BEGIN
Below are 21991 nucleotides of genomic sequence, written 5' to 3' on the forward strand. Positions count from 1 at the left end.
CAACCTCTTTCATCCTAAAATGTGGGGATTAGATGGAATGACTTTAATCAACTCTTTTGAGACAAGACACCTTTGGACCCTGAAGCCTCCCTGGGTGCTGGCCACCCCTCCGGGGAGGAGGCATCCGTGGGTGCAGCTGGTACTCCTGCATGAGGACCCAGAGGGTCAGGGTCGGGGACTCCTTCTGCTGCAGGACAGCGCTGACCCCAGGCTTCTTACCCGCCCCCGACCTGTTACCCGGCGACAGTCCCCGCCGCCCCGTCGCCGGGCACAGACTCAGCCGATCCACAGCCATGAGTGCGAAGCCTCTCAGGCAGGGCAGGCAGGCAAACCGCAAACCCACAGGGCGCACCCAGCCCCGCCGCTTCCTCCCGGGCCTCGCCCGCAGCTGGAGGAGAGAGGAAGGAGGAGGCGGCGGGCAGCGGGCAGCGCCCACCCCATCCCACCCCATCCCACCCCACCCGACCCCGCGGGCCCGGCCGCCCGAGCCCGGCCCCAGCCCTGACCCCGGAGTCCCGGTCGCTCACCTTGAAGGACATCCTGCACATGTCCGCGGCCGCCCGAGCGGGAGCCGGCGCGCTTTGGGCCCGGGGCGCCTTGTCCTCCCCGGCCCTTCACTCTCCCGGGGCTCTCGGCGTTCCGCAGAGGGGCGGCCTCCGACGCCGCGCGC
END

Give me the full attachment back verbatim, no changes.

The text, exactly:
Below are 21991 nucleotides of genomic sequence, written 5' to 3' on the forward strand. Positions count from 1 at the left end.
CAACCTCTTTCATCCTAAAATGTGGGGATTAGATGGAATGACTTTAATCAACTCTTTTGAGACAAGACACCTTTGGACCCTGAAGCCTCCCTGGGTGCTGGCCACCCCTCCGGGGAGGAGGCATCCGTGGGTGCAGCTGGTACTCCTGCATGAGGACCCAGAGGGTCAGGGTCGGGGACTCCTTCTGCTGCAGGACAGCGCTGACCCCAGGCTTCTTACCCGCCCCCGACCTGTTACCCGGCGACAGTCCCCGCCGCCCCGTCGCCGGGCACAGACTCAGCCGATCCACAGCCATGAGTGCGAAGCCTCTCAGGCAGGGCAGGCAGGCAAACCGCAAACCCACAGGGCGCACCCAGCCCCGCCGCTTCCTCCCGGGCCTCGCCCGCAGCTGGAGGAGAGAGGAAGGAGGAGGCGGCGGGCAGCGGGCAGCGCCCACCCCATCCCACCCCATCCCACCCCACCCGACCCCGCGGGCCCGGCCGCCCGAGCCCGGCCCCAGCCCTGACCCCGGAGTCCCGGTCGCTCACCTTGAAGGACATCCTGCACATGTCCGCGGCCGCCCGAGCGGGAGCCGGCGCGCTTTGGGCCCGGGGCGCCTTGTCCTCCCCGGCCCTTCACTCTCCCGGGGCTCTCGGCGTTCCGCAGAGGGGCGGCCTCCGACGCCGCGCGC